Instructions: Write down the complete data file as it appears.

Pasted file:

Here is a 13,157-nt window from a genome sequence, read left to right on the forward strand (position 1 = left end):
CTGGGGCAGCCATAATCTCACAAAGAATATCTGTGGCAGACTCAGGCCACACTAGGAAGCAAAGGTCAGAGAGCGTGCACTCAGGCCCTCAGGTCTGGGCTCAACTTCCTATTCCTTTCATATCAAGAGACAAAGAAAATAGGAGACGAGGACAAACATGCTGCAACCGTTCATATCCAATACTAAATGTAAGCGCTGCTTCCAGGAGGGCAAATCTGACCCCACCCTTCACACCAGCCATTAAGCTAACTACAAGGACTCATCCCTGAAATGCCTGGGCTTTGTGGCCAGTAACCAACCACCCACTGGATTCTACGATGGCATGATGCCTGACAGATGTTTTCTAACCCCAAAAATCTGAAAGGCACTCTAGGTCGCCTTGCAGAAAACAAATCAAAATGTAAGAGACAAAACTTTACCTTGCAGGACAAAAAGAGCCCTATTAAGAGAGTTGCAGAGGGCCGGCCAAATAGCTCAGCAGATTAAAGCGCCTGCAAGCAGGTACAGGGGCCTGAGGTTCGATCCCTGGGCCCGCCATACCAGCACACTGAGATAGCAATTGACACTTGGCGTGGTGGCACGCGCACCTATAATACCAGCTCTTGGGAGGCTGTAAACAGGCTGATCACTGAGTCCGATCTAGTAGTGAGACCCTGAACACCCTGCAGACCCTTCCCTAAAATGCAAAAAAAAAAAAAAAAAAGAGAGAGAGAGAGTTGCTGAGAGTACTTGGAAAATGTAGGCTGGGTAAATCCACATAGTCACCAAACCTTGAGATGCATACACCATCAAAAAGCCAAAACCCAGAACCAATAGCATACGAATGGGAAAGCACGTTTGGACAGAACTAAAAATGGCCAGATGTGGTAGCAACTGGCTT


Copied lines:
Here is a 13,157-nt window from a genome sequence, read left to right on the forward strand (position 1 = left end):
CTGGGGCAGCCATAATCTCACAAAGAATATCTGTGGCAGACTCAGGCCACACTAGGAAGCAAAGGTCAGAGAGCGTGCACTCAGGCCCTCAGGTCTGGGCTCAACTTCCTATTCCTTTCATATCAAGAGACAAAGAAAATAGGAGACGAGGACAAACATGCTGCAACCGTTCATATCCAATACTAAATGTAAGCGCTGCTTCCAGGAGGGCAAATCTGACCCCACCCTTCACACCAGCCATTAAGCTAACTACAAGGACTCATCCCTGAAATGCCTGGGCTTTGTGGCCAGTAACCAACCACCCACTGGATTCTACGATGGCATGATGCCTGACAGATGTTTTCTAACCCCAAAAATCTGAAAGGCACTCTAGGTCGCCTTGCAGAAAACAAATCAAAATGTAAGAGACAAAACTTTACCTTGCAGGACAAAAAGAGCCCTATTAAGAGAGTTGCAGAGGGCCGGCCAAATAGCTCAGCAGATTAAAGCGCCTGCAAGCAGGTACAGGGGCCTGAGGTTCGATCCCTGGGCCCGCCATACCAGCACACTGAGATAGCAATTGACACTTGGCGTGGTGGCACGCGCACCTATAATACCAGCTCTTGGGAGGCTGTAAACAGGCTGATCACTGAGTCCGATCTAGTAGTGAGACCCTGAACACCCTGCAGACCCTTCCCTAAAATGCAAAAAAAAAAAAAAAAAAGAGAGAGAGAGAGTTGCTGAGAGTACTTGGAAAATGTAGGCTGGGTAAATCCACATAGTCACCAAACCTTGAGATGCATACACCATCAAAAAGCCAAAACCCAGAACCAATAGCATACGAATGGGAAAGCACGTTTGGACAGAACTAAAAATGGCCAGATGTGGTAGCAACTGGCTT